Friday, April 01, 2011

American Beachcombers Eagerly Await Japanese Treasures

Flotsam From Japan's Tsunami To Hit US West Coast

"John Anderson has discovered just about everything during the 30 years he's combed Washington state's beaches — glass fishing floats, hockey gloves, bottled messages, even hundreds of mismatched pairs of Nike sneakers that washed up barnacled but otherwise unworn.

The biggest haul may come in one to three years when, scientists say, wind and ocean currents eventually will push some of the massive debris from Japan's tsunami and earthquake onto the shores of the U.S. West Coast.

"I'm fascinated to see what actually makes it over here, compared to what might sink or biodegrade out there," said Anderson, 57, a plumber and avid beachcomber who lives in the coastal town of Forks, Wash.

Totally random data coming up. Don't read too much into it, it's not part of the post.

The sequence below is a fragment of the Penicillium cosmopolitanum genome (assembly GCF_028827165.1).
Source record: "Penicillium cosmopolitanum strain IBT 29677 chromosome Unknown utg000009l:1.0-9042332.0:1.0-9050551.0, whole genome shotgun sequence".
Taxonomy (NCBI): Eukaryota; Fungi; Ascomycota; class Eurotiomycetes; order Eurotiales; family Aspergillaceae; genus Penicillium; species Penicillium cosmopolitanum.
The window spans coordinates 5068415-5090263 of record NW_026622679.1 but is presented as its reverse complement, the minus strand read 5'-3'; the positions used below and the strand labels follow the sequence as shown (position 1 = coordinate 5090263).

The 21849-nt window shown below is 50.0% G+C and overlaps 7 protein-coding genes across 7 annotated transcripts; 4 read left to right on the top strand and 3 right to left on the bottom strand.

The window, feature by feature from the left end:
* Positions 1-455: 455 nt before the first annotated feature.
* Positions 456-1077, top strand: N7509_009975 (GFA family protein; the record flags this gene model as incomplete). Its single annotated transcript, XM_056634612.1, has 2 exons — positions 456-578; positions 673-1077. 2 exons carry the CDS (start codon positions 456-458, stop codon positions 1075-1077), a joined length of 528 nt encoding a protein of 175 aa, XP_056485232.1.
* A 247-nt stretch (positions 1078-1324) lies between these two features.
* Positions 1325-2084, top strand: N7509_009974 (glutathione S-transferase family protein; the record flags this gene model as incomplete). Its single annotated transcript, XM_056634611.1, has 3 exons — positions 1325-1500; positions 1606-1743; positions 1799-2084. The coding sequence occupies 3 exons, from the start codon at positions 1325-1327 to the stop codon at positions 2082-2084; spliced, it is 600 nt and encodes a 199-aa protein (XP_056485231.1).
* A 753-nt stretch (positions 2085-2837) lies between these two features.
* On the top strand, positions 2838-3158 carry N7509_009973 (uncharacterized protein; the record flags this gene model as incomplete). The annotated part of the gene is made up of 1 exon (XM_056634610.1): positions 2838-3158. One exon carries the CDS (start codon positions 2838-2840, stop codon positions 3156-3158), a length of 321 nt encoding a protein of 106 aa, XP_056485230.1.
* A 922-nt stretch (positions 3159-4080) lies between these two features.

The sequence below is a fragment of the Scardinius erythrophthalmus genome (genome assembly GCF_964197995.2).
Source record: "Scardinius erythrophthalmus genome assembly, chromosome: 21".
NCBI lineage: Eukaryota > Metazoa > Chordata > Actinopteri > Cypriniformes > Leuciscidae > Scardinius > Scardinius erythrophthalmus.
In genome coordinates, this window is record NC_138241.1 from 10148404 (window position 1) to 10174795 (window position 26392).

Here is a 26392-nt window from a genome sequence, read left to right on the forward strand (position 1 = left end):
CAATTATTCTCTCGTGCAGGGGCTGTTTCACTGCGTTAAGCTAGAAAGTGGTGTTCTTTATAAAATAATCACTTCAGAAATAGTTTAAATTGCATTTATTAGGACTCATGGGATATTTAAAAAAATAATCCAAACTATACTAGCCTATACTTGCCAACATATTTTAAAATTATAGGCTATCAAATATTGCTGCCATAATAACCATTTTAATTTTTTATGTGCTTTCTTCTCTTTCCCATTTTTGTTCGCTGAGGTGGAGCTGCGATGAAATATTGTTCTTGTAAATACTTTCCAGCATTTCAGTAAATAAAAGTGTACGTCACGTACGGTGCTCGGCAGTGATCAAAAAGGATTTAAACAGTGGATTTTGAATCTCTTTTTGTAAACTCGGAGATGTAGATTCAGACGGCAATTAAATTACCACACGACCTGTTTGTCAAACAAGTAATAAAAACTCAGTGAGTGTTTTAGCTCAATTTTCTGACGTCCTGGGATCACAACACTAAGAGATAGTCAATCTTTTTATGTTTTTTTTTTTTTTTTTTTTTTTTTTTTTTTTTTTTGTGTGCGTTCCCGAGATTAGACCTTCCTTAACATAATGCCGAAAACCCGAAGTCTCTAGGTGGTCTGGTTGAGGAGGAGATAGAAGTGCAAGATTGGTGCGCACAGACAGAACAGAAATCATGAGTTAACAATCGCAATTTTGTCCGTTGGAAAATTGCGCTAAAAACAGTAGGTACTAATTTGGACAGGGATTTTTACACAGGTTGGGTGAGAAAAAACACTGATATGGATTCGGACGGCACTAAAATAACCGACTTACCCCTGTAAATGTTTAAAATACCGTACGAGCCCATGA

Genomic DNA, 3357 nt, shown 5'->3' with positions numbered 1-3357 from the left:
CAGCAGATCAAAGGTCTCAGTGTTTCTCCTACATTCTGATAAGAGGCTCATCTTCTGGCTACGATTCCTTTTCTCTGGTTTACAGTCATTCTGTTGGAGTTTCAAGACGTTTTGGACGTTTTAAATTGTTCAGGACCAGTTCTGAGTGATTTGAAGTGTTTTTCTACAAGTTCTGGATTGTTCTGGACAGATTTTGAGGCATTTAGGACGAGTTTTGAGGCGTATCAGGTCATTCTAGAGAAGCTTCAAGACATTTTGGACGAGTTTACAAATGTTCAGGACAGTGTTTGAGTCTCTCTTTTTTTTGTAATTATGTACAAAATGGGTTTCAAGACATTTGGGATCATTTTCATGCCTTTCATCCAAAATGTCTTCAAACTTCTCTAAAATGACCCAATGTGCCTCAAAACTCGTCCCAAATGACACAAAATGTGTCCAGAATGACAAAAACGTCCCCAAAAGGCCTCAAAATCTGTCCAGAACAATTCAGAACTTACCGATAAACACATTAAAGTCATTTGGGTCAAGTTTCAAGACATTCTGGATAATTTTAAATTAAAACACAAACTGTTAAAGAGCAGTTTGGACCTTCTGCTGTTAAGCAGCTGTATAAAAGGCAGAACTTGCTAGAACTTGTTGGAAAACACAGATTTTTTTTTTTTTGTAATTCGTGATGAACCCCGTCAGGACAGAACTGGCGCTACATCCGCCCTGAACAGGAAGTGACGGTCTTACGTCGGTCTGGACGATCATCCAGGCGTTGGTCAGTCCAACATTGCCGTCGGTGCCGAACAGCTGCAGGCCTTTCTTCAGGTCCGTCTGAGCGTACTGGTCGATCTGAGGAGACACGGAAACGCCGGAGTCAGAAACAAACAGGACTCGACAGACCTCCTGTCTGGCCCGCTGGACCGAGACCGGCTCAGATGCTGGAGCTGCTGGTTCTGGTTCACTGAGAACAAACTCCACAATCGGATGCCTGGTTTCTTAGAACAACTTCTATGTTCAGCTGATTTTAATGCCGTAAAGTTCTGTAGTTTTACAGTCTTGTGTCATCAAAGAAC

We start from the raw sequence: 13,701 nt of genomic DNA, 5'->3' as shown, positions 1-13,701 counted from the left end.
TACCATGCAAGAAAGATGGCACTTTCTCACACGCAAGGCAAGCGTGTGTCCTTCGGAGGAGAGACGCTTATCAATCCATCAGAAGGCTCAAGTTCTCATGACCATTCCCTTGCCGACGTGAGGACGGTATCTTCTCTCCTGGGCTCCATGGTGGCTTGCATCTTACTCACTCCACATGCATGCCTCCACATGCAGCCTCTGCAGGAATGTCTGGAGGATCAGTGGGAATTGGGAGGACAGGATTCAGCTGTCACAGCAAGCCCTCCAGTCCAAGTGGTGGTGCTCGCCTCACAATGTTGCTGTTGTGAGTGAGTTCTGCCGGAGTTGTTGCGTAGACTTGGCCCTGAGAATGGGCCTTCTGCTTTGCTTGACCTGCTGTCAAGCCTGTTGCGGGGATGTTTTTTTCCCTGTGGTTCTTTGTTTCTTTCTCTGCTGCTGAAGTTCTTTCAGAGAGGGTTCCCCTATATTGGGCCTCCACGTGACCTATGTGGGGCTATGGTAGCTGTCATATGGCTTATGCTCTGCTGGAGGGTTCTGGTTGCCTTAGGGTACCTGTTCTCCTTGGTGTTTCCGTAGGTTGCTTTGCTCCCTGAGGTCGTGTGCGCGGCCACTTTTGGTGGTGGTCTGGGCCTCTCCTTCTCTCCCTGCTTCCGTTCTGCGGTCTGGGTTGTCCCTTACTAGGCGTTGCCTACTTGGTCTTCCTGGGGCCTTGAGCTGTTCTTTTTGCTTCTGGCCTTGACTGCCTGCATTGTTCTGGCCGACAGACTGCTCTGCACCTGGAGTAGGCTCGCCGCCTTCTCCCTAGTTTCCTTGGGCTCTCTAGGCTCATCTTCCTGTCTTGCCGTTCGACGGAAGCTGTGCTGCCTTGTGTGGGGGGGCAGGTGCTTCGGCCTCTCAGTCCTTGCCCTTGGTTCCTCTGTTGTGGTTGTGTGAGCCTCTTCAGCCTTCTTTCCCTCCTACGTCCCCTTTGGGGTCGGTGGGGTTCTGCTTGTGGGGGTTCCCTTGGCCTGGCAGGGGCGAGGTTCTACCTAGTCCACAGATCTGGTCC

The floating debris will likely be carried by currents off of Japan toward Washington, Oregon and California before turning toward Hawaii and back again toward Asia, circulating in what is known as the North Pacific gyre, said Curt Ebbesmeyer, a Seattle oceanographer who has spent decades tracking flotsam."

I'm not disparaging this at all. It's utterly fascinating to see what the tide brings in on the west coast, after possibly traveling thousands of miles. A lot of people try to make money off of this, just like a lot of people try to make money off of everything else. The sense of adventure and discovery is exhilarating when you see what the ocean brings you. The tides are going to inevitably bring millions of heartbreaking artifacts of what used to be Japanese society to the west coast of the US. I just hope people understand their significance.


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